Rumor: If the National Weather Service changes Hurricane Michael from a Category 4 storm to a Category 5 storm, this will increase the amount of disaster assistance available from FEMA.
Fact: Storm category has no effect on disaster assistance. Individuals, households and local governments receive assistance they are eligible for, regardless of the category of the storm.
Rumor: USACE/contractors charge for Blue Roof installations
Fact: The Blue Roof Program, managed by the Corps of Engineers is funded by FEMA and at NO COST to the individual homeowner. Individuals representing themselves as part of the program attempting to charge Hurricane Michael survivors should be reported to FEMA (866-720-5721, TTY 844-889-4357), the Corps (888-766-3258) or local law enforcement. Homeowners may also report fraud in person at any ROE collection center.
Rumor: FEMA is asking owners of RV parks to evict current tenants to make room for disaster survivors.
Fact: FEMA works with state and local governments to locate available spaces to place travel trailers, but never asks property owners to evict current occupants.
Myth: I'm a renter. I thought FEMA assistance was only for homeowners for home repairs.
Fact: FEMA assistance is not just paid for homeowners. FEMA may provide assistance to help renters who lost personal property or who were displaced.
Myth: I don't want to apply for help because others had more damage; they need the help more than I do.
Fact: FEMA has enough funding to assist all eligible survivors with their disaster-related needs.
Myth: I didn't apply for help because I don't want a loan.
Fact: FEMA only provides grants that do not have to be paid back. The grants may cover expenses for temporary housing, home repairs, replacement of damaged personal property and other disaster-related needs such as medical, dental or transportation costs not covered by insurance or other programs.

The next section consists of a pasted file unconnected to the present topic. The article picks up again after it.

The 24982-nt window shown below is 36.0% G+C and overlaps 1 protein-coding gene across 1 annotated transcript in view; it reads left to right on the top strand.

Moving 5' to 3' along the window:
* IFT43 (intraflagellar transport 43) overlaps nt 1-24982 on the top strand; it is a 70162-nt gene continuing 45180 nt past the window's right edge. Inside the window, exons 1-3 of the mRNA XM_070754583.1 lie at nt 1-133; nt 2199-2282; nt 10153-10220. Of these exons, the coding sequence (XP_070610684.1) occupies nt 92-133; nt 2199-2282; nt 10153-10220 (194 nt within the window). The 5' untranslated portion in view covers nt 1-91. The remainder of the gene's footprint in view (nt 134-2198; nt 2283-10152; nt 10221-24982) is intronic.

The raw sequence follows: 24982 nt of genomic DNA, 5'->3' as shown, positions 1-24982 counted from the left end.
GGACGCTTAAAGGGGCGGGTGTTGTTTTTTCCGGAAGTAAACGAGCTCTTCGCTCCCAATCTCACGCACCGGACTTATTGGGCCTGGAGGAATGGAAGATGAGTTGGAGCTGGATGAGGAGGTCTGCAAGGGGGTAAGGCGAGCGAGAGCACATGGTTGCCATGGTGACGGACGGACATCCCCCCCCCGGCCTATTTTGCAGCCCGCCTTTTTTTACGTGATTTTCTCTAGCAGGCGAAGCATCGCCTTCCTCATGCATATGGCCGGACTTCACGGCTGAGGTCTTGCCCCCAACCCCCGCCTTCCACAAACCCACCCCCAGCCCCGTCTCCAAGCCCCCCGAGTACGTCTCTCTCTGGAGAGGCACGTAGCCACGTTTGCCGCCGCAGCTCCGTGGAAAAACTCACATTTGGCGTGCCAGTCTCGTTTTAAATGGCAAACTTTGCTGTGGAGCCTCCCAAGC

Myth: FEMA assistance could affect my Social Security benefits, taxes, food stamps or Medicaid.
Fact: FEMA assistance does not affect benefits from other federal programs and is not considered taxable income.
Rumor: The federal government isn’t there and is leaving people to fend for themselves
Fact: FEMA currently has nearly 1,500 staff deployed in support of Hurricane Michael. FEMA and its federal partners have been on the ground since before Hurricane Michael made landfall. FEMA has provided affected states with food, water, and other supplies at points of distribution for direct pickup by survivors.
Rumor: FEMA is writing checks to survivors at points of distribution
Fact: FEMA is not writing checks to survivors in person at any locations. Points of distribution have FEMA and state provided supplies, including food and water that survivors can pick up for personal use.
Rumor: If your home is deemed unlivable, FEMA will issue a voucher for a place to stay for 90 days.
Fact: FEMA may provide money to rent temporary housing to survivors who are displaced from their home as a result of a Presidentially-declared disaster.
Rumor: FEMA is handing out vouchers for hotels.
Fact: FEMA does not use vouchers for hotels. All sheltering in hotel or motels approved by FEMA is paid directly to hotels. Survivors do not receive vouchers from FEMA.
Scam: Inspections or Contractor Repairs
There have been reports of FEMA inspectors asking for personal information or charging for services such as damage inspections or contractor repairs. This is a SCAM.
Scam artists may pose as government officials, aid workers, charitable organizations, or insurance company employees. Follow these steps:
- Do notrespond to texts, phone calls or personal requests seeking your personal information. The only time you should provide personal information is during the initial application process for FEMA help or when you initiate contact with FEMA to follow up on an application. FEMA inspectors only require verification of identity.
- Ask for identification and don’t be afraid to hang up on cold callers.
- Contact government agencies using information posted on their websites or in other official sources.
- Don’t trust someone who asks for money. Federal and local disaster workers do not solicit or accept money. FEMA and U.S. Small Business Administration (SBA) staff never charge applicants for disaster assistance, inspections or help in filling out applications.
- Don’t sign anything you don’t understand or contracts with blank spaces.
- Use licensed or verified local contractors backed by reliable references.